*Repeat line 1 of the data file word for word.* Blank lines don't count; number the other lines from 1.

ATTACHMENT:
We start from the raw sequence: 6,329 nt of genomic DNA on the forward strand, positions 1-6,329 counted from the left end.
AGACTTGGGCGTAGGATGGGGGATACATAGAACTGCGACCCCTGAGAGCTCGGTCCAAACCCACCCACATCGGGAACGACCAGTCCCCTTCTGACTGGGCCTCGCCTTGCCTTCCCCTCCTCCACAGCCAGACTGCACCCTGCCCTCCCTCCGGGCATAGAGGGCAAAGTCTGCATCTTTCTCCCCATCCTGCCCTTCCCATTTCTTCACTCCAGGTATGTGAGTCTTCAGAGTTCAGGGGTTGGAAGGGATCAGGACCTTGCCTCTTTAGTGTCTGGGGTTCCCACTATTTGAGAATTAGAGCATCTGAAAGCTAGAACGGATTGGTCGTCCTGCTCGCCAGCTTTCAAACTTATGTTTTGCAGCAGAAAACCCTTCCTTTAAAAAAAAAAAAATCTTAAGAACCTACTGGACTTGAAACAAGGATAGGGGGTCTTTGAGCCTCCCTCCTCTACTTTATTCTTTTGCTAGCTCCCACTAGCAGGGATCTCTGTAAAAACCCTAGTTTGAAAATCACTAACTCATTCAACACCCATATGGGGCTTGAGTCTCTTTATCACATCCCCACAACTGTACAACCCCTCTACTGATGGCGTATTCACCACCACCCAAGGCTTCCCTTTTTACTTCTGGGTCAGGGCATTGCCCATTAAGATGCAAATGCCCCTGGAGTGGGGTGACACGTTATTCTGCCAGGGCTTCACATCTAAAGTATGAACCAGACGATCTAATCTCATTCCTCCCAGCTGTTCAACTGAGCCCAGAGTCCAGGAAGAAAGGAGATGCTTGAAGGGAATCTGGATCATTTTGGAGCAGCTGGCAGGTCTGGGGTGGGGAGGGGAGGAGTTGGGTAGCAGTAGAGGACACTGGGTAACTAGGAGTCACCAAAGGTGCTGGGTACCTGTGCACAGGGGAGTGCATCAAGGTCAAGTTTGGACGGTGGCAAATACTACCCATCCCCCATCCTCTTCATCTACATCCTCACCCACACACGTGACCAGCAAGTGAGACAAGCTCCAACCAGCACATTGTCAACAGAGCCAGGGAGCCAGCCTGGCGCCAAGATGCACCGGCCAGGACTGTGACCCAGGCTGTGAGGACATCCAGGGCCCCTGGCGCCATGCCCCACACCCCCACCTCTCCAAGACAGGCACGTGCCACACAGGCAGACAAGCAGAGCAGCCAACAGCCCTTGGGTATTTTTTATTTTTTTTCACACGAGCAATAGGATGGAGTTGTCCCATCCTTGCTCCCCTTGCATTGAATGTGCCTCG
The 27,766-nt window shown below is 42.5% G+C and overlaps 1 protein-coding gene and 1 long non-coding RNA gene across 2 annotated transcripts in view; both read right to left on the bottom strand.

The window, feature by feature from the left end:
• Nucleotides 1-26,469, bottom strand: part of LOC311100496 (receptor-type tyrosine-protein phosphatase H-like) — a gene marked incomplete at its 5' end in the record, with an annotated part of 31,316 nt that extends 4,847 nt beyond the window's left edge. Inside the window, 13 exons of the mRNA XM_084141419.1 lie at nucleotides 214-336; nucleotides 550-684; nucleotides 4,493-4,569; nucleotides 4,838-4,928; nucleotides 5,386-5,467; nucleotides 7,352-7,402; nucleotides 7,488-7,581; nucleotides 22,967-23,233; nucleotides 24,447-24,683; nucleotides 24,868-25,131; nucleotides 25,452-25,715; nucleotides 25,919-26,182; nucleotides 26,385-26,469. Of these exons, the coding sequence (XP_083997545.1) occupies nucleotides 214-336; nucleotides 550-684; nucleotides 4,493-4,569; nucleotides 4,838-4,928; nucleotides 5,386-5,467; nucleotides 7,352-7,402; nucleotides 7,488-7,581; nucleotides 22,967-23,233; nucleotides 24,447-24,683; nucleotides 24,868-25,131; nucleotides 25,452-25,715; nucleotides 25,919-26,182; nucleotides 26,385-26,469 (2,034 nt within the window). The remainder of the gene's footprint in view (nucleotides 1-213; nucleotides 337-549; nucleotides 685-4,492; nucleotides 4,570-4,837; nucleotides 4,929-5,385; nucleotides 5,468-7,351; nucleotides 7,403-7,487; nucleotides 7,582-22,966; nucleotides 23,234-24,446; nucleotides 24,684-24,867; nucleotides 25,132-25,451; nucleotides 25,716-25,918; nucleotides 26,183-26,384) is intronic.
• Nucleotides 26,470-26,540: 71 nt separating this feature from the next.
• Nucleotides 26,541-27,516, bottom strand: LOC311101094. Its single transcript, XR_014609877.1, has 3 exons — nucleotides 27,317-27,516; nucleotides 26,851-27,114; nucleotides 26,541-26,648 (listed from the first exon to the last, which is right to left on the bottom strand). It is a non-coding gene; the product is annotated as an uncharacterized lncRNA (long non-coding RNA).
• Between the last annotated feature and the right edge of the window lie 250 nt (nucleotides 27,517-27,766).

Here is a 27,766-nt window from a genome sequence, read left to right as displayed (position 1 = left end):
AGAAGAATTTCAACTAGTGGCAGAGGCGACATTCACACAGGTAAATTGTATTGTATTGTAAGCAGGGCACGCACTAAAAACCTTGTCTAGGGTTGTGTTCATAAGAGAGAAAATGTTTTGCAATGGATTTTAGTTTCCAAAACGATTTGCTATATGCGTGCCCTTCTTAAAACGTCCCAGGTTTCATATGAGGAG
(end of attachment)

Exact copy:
We start from the raw sequence: 6,329 nt of genomic DNA on the forward strand, positions 1-6,329 counted from the left end.